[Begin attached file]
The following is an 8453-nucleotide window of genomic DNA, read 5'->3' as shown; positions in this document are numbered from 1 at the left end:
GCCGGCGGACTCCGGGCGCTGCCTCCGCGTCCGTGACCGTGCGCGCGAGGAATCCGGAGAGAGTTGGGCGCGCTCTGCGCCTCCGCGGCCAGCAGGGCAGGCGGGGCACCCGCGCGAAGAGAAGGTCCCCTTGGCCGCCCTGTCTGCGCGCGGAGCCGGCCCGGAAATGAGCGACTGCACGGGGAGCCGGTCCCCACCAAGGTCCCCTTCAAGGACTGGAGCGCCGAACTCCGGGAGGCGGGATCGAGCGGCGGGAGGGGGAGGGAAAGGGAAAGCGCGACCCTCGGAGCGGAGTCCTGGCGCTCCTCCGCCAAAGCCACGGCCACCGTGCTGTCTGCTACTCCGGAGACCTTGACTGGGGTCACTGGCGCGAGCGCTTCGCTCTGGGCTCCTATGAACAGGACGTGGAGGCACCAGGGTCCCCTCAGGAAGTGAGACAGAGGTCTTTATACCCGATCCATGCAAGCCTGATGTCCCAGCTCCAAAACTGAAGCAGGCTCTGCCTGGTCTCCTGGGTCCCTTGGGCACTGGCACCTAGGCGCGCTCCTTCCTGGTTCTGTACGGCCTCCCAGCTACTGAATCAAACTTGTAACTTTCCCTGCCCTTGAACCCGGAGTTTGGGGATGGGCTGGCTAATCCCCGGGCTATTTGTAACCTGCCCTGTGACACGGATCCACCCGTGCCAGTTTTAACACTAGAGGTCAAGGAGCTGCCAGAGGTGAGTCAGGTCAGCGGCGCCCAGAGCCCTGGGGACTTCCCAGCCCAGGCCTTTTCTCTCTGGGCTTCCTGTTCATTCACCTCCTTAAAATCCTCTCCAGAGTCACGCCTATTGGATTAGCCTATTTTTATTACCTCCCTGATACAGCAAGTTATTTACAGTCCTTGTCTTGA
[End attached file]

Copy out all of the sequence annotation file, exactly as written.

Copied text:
The following is an 8453-nucleotide window of genomic DNA, read 5'->3' as shown; positions in this document are numbered from 1 at the left end:
GCCGGCGGACTCCGGGCGCTGCCTCCGCGTCCGTGACCGTGCGCGCGAGGAATCCGGAGAGAGTTGGGCGCGCTCTGCGCCTCCGCGGCCAGCAGGGCAGGCGGGGCACCCGCGCGAAGAGAAGGTCCCCTTGGCCGCCCTGTCTGCGCGCGGAGCCGGCCCGGAAATGAGCGACTGCACGGGGAGCCGGTCCCCACCAAGGTCCCCTTCAAGGACTGGAGCGCCGAACTCCGGGAGGCGGGATCGAGCGGCGGGAGGGGGAGGGAAAGGGAAAGCGCGACCCTCGGAGCGGAGTCCTGGCGCTCCTCCGCCAAAGCCACGGCCACCGTGCTGTCTGCTACTCCGGAGACCTTGACTGGGGTCACTGGCGCGAGCGCTTCGCTCTGGGCTCCTATGAACAGGACGTGGAGGCACCAGGGTCCCCTCAGGAAGTGAGACAGAGGTCTTTATACCCGATCCATGCAAGCCTGATGTCCCAGCTCCAAAACTGAAGCAGGCTCTGCCTGGTCTCCTGGGTCCCTTGGGCACTGGCACCTAGGCGCGCTCCTTCCTGGTTCTGTACGGCCTCCCAGCTACTGAATCAAACTTGTAACTTTCCCTGCCCTTGAACCCGGAGTTTGGGGATGGGCTGGCTAATCCCCGGGCTATTTGTAACCTGCCCTGTGACACGGATCCACCCGTGCCAGTTTTAACACTAGAGGTCAAGGAGCTGCCAGAGGTGAGTCAGGTCAGCGGCGCCCAGAGCCCTGGGGACTTCCCAGCCCAGGCCTTTTCTCTCTGGGCTTCCTGTTCATTCACCTCCTTAAAATCCTCTCCAGAGTCACGCCTATTGGATTAGCCTATTTTTATTACCTCCCTGATACAGCAAGTTATTTACAGTCCTTGTCTTGA